Underlying this issue is a more basic question: whether capitalism is a term that is of particular use today. The idea of capitalism did in fact have an important role historically, but by now that usefulness may well be fairly exhausted.
For example, the pioneering works of Adam Smith in the eighteenth century showed the usefulness and dynamism of the market economy, and why—and particularly how—that dynamism worked
And Smith never used the word “capitalism”
It is also worth mentioning in this context, especially since the “welfare state” emerged long after Smith’s own time, that in his various writings, his overwhelming concern—and worry—about the fate of the poor and the disadvantaged are strikingly prominent. The most immediate failure of the market mechanism lies in the things that the market leaves undone. Smith’s economic analysis went well beyond leaving everything to the invisible hand of the market mechanism. He was not only a defender of the role of the state in providing public services, such as education, and in poverty relief (along with demanding greater freedom for the indigents who received support than the Poor Laws of his day provided), he was also deeply concerned about the inequality and poverty that might survive in an otherwise successful market economy.
Smith is much more helpful now then the simple free market reading suggest
Smith called the promoters of excessive risk in search of profits “prodigals and projectors”—which is quite a good description of issuers of subprime mortgages over the past few years. Discussing laws against usury, for example, Smith wanted state regulation to protect citizens from the “prodigals and projectors” who promoted unsound loans:
A great part of the capital of the country would thus be kept out of the hands which were most likely to make a profitable and advantageous use of it, and thrown into those which were most likely to waste and destroy it.
But the then goes to the psychology of the situation rather than to the underlying real debt and real unemplomnet, and the real lack of any vision of were new jobs on such a needed scale can be created.
One of the problems that the Obama administration has to deal with is that the real crisis, arising from financial mismanagement and other transgressions, has become many times magnified by a psychological collapse. The measures that are being discussed right now in Washington and elsewhere to regenerate the credit market include bailouts—with firm requirements that subsidized financial institutions actually lend—government purchase of toxic assets, insurance against failure to repay loans, and bank nationalization. (The last proposal scares many conservatives just as private control of the public money given to the banks worries people concerned about accountability.) As the weak response of the market to the administration’s measures so far suggests, each of these policies would have to be assessed partly for their impact on the psychology of businesses and consumers, particularly in America.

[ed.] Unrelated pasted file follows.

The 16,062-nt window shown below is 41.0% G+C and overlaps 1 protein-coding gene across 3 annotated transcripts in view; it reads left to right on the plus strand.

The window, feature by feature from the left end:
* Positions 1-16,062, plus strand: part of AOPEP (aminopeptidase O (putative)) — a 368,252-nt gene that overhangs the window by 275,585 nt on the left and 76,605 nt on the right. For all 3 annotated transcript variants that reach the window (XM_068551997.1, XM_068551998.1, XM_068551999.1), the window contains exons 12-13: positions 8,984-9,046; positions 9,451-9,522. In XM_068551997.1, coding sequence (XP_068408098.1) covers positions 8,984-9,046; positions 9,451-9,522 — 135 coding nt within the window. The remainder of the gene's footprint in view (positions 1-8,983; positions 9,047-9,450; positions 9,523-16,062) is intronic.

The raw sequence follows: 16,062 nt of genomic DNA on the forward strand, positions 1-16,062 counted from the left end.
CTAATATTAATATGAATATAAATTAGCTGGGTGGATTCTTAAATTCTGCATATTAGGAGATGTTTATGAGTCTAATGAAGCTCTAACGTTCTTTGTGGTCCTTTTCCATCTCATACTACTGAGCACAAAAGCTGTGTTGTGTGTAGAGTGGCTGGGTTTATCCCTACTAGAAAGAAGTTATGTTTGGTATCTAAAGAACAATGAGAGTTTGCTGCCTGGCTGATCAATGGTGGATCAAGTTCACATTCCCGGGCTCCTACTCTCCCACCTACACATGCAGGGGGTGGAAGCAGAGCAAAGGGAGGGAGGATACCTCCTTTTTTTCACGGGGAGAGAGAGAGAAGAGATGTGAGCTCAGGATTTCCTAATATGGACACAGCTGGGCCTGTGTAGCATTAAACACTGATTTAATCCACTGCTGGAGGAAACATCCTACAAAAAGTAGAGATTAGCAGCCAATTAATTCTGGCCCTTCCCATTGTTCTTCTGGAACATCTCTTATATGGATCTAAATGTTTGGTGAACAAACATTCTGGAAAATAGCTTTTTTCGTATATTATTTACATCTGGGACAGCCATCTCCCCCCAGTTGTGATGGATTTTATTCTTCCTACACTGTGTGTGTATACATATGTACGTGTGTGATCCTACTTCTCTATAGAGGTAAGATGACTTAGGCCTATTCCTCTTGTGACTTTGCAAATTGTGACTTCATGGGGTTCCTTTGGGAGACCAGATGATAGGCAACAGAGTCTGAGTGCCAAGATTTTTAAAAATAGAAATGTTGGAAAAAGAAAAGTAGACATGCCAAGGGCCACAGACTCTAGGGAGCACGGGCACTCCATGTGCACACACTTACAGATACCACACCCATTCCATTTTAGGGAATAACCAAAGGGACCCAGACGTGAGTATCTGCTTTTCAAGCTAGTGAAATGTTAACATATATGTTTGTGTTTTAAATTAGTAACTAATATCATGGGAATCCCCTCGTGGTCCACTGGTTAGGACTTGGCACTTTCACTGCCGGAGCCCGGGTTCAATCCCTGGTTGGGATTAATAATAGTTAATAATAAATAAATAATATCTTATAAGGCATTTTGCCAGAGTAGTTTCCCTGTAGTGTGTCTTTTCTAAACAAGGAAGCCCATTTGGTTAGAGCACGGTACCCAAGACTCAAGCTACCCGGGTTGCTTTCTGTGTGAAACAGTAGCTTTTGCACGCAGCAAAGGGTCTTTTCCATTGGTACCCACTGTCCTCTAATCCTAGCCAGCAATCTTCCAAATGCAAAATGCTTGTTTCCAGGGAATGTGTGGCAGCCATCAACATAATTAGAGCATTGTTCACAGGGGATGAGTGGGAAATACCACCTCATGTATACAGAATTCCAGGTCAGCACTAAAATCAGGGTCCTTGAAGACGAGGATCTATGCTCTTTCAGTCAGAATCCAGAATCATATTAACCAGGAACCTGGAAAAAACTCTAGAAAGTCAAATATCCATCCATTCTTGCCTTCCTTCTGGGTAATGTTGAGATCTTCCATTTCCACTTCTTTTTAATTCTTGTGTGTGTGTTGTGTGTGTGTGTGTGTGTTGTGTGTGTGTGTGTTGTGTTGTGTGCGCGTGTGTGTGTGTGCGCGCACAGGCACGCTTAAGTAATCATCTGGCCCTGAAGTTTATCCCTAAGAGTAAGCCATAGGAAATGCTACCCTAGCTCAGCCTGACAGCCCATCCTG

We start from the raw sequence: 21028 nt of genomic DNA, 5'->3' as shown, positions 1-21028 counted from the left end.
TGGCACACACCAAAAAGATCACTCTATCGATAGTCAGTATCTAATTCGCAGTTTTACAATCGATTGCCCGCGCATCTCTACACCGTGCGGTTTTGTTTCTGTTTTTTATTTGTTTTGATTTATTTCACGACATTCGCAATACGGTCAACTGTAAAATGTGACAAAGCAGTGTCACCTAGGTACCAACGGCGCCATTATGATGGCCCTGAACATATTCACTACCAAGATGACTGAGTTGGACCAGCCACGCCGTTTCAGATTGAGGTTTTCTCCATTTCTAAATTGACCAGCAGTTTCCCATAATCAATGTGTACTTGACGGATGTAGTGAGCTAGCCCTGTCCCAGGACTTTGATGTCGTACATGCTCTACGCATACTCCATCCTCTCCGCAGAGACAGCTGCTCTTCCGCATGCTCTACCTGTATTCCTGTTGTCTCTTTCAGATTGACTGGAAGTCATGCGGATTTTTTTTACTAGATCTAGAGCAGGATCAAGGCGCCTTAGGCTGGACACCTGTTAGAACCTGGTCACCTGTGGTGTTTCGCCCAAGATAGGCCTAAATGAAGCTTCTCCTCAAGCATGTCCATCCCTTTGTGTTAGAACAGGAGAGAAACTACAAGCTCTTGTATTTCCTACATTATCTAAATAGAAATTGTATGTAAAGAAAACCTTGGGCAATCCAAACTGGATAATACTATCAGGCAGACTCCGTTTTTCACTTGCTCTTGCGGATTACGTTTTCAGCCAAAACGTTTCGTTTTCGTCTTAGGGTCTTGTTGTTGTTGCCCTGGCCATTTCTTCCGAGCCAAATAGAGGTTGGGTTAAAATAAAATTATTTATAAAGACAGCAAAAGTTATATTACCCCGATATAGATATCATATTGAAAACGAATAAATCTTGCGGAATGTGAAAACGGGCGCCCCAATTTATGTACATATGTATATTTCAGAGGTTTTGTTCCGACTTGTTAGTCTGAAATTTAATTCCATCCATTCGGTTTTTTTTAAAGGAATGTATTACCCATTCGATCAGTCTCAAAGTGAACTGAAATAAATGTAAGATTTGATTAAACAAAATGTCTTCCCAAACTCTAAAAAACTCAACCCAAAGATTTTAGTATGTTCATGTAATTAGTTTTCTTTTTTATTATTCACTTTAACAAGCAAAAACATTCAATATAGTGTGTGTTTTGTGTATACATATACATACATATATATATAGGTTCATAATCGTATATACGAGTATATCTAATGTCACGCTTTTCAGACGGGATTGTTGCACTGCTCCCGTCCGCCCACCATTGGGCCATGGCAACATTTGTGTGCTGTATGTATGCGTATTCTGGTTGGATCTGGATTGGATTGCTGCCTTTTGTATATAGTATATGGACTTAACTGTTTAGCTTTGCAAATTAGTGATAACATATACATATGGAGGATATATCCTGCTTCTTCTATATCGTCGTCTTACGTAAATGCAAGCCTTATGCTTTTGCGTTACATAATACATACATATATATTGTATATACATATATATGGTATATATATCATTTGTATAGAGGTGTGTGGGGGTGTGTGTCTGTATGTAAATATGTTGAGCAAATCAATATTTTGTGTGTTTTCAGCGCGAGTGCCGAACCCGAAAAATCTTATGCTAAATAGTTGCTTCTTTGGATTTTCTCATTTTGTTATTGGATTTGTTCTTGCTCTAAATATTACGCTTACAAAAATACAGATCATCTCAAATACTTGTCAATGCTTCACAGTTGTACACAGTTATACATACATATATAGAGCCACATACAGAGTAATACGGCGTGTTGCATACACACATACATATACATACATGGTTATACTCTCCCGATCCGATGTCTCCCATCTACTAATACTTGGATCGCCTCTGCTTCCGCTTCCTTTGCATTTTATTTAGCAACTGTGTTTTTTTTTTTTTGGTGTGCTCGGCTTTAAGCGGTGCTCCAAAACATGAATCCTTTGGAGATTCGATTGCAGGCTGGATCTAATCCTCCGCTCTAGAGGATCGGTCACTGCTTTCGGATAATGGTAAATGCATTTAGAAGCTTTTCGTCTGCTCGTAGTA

The psychology is many times as much an amplifier as the underlying realities? doubt it.
He seems to shift from things are basically o, to the need for solid redirection.
Since the suffering of the most deprived people in each economy—and in the world—demands the most urgent attention, the role of supportive cooperation between business and government cannot stop only with mutually coordinated expansion of an economy.
which is very strong and remarkable, but achievable? There is no discussion of resistance. But he does something quite interesting, he picks up a Keynesian weakness, getting on the side of the critics, and then delivers
The limitations of Keynesian economics to address their problems demand much greater recognition.
and he ends with
The present economic crises do not, I would argue, call for a “new capitalism,” but they do demand a new understanding of older ideas, such as those of Smith and, nearer our time, of Pigou, many of which have been sadly neglected. What is also needed is a clearheaded perception of how different institutions actually work, and of how a variety of organizations—from the market to the institutions of the state—can go beyond short-term solutions and contribute to producing a more decent economic world.
So, we need major changes, but things are going along, and there is no criticism of corporations and little of banks.